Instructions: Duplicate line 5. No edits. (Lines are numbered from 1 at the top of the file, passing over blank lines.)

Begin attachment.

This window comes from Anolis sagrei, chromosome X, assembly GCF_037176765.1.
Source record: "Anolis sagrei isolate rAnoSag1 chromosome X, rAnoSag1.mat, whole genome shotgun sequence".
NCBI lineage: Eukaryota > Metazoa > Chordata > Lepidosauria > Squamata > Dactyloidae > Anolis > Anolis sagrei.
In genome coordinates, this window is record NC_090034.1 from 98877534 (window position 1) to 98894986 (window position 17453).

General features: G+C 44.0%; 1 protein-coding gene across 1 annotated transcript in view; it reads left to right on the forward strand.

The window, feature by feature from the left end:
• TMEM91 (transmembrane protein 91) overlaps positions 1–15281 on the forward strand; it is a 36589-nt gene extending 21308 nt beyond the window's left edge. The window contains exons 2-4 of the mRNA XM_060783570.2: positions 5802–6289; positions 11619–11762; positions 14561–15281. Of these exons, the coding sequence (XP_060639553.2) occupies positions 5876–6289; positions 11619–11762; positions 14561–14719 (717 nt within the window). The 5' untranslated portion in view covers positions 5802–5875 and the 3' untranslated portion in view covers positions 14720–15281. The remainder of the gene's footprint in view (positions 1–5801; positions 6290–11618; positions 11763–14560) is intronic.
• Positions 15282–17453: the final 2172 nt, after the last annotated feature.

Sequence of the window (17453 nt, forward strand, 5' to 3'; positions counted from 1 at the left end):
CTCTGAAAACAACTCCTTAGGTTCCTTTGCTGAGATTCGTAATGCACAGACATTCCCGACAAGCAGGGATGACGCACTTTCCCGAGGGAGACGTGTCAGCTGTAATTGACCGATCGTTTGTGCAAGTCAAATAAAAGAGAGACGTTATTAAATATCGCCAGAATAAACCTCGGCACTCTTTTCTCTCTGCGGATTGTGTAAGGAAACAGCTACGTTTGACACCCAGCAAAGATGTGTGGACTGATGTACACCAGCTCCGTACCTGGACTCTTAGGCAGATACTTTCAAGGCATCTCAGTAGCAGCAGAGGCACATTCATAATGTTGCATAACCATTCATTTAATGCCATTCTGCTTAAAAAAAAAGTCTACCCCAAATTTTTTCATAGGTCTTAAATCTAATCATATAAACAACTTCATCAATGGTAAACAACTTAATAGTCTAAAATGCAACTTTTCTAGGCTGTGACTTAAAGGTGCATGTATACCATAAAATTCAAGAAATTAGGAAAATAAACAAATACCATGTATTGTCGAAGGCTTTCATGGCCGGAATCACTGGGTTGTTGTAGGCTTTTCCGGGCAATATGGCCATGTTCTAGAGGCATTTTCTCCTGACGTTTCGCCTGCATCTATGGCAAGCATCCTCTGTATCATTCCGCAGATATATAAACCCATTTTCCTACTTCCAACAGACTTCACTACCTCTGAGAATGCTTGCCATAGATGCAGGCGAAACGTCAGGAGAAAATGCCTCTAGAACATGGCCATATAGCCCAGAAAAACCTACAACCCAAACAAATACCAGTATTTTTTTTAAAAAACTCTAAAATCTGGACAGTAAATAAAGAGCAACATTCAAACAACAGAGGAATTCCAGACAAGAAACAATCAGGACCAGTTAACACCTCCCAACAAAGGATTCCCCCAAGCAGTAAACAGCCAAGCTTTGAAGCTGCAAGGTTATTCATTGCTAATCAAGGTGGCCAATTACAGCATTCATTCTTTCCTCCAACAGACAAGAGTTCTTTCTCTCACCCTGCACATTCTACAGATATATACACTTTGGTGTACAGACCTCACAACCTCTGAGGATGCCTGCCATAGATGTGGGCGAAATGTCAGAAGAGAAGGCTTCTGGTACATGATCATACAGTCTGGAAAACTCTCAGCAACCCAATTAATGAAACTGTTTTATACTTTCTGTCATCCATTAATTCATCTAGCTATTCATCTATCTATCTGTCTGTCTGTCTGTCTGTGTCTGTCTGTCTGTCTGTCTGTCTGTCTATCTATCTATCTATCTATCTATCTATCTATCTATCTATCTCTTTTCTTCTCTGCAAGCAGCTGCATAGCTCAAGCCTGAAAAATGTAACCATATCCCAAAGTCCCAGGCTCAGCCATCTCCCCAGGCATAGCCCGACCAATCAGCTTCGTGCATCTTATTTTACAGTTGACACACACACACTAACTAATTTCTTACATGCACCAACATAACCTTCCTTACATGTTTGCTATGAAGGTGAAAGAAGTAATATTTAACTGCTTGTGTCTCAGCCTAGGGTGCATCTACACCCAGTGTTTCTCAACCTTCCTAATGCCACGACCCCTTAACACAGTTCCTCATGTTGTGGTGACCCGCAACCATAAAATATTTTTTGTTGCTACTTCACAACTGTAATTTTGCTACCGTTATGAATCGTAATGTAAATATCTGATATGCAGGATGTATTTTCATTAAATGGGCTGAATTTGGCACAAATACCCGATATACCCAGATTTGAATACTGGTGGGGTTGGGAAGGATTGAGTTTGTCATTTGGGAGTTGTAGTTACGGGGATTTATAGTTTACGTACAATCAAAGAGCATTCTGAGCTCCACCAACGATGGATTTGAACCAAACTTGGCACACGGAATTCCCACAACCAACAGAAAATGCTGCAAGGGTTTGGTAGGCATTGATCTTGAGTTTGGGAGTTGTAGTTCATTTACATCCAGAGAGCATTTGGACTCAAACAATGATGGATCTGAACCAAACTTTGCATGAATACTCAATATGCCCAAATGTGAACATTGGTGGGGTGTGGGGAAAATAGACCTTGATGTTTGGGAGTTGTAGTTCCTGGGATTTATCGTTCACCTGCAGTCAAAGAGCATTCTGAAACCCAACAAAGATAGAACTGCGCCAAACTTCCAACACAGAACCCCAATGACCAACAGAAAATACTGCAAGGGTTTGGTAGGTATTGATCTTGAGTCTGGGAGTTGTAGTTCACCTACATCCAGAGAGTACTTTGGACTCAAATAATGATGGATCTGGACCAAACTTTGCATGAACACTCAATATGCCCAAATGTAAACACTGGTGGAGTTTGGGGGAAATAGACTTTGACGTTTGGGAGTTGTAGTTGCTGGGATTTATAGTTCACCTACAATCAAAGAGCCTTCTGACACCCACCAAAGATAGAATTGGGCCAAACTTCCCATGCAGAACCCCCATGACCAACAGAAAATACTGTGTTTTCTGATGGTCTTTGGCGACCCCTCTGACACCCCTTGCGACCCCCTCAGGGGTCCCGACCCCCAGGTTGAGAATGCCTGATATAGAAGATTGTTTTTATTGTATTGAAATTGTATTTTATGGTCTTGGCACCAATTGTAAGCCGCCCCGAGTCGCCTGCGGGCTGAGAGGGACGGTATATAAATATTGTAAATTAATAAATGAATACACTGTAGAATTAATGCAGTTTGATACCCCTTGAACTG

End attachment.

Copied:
General features: G+C 44.0%; 1 protein-coding gene across 1 annotated transcript in view; it reads left to right on the forward strand.